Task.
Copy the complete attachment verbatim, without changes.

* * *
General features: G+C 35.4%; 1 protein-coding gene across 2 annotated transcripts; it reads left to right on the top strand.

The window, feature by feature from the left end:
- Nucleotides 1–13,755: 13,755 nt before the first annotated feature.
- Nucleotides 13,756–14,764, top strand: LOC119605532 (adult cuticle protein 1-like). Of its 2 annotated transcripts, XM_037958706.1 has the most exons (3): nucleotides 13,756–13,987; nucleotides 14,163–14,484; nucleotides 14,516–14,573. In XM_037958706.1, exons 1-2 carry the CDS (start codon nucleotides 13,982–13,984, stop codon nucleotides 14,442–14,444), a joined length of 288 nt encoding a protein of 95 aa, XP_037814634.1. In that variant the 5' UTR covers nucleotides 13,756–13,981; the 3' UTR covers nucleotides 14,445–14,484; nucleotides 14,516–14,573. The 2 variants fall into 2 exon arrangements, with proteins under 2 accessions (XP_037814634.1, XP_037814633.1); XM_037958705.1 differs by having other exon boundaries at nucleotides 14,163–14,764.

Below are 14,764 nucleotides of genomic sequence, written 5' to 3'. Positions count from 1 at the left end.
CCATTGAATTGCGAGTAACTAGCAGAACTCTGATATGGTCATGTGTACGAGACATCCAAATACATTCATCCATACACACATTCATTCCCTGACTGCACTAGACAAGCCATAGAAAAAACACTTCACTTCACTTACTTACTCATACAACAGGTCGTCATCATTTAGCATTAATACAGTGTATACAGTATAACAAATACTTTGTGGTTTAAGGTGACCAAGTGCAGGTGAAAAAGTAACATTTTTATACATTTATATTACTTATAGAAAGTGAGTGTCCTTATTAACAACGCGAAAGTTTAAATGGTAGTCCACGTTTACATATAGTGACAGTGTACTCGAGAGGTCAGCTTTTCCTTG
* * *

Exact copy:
General features: G+C 35.4%; 1 protein-coding gene across 2 annotated transcripts; it reads left to right on the top strand.

The window, feature by feature from the left end:
- Nucleotides 1–13,755: 13,755 nt before the first annotated feature.
- Nucleotides 13,756–14,764, top strand: LOC119605532 (adult cuticle protein 1-like). Of its 2 annotated transcripts, XM_037958706.1 has the most exons (3): nucleotides 13,756–13,987; nucleotides 14,163–14,484; nucleotides 14,516–14,573. In XM_037958706.1, exons 1-2 carry the CDS (start codon nucleotides 13,982–13,984, stop codon nucleotides 14,442–14,444), a joined length of 288 nt encoding a protein of 95 aa, XP_037814634.1. In that variant the 5' UTR covers nucleotides 13,756–13,981; the 3' UTR covers nucleotides 14,445–14,484; nucleotides 14,516–14,573. The 2 variants fall into 2 exon arrangements, with proteins under 2 accessions (XP_037814634.1, XP_037814633.1); XM_037958705.1 differs by having other exon boundaries at nucleotides 14,163–14,764.

Below are 14,764 nucleotides of genomic sequence, written 5' to 3'. Positions count from 1 at the left end.
CCATTGAATTGCGAGTAACTAGCAGAACTCTGATATGGTCATGTGTACGAGACATCCAAATACATTCATCCATACACACATTCATTCCCTGACTGCACTAGACAAGCCATAGAAAAAACACTTCACTTCACTTACTTACTCATACAACAGGTCGTCATCATTTAGCATTAATACAGTGTATACAGTATAACAAATACTTTGTGGTTTAAGGTGACCAAGTGCAGGTGAAAAAGTAACATTTTTATACATTTATATTACTTATAGAAAGTGAGTGTCCTTATTAACAACGCGAAAGTTTAAATGGTAGTCCACGTTTACATATAGTGACAGTGTACTCGAGAGGTCAGCTTTTCCTTG